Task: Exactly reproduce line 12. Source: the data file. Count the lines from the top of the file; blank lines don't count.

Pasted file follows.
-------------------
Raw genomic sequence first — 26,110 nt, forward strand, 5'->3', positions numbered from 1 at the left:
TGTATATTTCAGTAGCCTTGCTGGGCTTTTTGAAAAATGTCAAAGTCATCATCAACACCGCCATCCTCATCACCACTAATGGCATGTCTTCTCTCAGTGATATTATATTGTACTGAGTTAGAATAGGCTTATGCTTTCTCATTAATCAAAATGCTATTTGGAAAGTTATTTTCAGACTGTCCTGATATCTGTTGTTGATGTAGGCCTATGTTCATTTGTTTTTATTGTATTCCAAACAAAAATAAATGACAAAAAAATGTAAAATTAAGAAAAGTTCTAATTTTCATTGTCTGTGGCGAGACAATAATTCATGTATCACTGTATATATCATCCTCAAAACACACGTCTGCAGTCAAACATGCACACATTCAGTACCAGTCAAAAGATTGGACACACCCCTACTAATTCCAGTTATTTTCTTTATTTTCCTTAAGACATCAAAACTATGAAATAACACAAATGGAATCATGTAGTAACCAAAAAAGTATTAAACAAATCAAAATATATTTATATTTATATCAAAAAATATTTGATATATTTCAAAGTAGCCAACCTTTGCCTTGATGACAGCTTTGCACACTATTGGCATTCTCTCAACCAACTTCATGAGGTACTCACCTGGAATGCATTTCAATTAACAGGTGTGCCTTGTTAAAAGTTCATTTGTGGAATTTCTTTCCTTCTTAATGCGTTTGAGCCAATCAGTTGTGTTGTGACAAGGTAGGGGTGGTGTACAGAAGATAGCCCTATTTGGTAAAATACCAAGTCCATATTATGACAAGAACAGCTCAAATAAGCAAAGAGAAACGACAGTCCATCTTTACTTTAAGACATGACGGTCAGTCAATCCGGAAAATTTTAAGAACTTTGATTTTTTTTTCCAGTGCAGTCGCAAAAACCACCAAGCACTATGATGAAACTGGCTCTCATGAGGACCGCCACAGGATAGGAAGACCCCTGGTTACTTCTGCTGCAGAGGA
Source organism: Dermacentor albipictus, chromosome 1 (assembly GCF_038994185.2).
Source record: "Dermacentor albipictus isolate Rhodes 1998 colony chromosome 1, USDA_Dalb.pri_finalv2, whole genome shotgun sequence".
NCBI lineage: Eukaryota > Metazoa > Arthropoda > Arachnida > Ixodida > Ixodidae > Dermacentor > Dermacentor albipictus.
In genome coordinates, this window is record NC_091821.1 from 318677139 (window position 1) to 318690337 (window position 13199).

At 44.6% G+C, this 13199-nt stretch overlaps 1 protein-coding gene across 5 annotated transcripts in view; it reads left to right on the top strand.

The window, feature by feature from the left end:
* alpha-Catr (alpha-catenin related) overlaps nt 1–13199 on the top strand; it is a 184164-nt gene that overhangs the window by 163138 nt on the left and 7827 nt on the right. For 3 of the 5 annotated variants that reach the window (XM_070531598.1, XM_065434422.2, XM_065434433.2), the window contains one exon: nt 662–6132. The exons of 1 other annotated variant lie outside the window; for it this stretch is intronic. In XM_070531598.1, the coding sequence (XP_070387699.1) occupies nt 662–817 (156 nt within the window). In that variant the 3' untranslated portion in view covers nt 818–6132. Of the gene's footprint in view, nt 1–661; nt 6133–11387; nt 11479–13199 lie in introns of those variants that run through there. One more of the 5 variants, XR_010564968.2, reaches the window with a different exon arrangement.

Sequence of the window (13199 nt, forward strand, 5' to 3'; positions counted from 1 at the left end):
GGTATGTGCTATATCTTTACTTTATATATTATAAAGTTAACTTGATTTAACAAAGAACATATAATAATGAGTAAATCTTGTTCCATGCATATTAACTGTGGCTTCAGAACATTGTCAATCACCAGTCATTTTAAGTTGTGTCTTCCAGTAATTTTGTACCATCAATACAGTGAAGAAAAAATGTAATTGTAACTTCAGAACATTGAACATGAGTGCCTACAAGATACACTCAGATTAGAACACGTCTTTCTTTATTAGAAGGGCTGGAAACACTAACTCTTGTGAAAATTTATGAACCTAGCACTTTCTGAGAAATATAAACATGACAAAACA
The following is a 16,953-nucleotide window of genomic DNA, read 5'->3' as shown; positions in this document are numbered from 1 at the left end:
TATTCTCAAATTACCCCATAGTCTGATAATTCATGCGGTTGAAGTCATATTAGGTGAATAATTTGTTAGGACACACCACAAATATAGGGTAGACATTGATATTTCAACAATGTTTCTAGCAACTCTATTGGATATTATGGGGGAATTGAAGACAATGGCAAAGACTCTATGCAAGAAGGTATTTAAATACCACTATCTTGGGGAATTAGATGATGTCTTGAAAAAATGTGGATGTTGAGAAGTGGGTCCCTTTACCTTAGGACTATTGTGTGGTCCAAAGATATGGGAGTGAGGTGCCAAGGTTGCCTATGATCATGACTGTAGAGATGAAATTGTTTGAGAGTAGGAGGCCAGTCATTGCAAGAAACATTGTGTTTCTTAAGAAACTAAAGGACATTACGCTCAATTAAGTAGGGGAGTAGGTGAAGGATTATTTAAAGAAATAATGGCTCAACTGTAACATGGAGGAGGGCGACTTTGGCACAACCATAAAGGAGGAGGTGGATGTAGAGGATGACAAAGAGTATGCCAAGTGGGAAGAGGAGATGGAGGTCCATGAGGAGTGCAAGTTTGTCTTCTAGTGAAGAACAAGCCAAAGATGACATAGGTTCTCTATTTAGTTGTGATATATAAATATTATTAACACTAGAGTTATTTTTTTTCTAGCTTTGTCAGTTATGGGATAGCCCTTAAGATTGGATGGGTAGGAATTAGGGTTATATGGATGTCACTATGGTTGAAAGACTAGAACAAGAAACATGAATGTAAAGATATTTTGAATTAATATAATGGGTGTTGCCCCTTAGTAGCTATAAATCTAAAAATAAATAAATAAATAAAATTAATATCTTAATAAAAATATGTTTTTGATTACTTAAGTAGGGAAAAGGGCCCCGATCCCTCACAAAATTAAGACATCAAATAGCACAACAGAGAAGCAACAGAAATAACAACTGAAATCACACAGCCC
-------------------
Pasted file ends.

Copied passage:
The following is a 16,953-nucleotide window of genomic DNA, read 5'->3' as shown; positions in this document are numbered from 1 at the left end: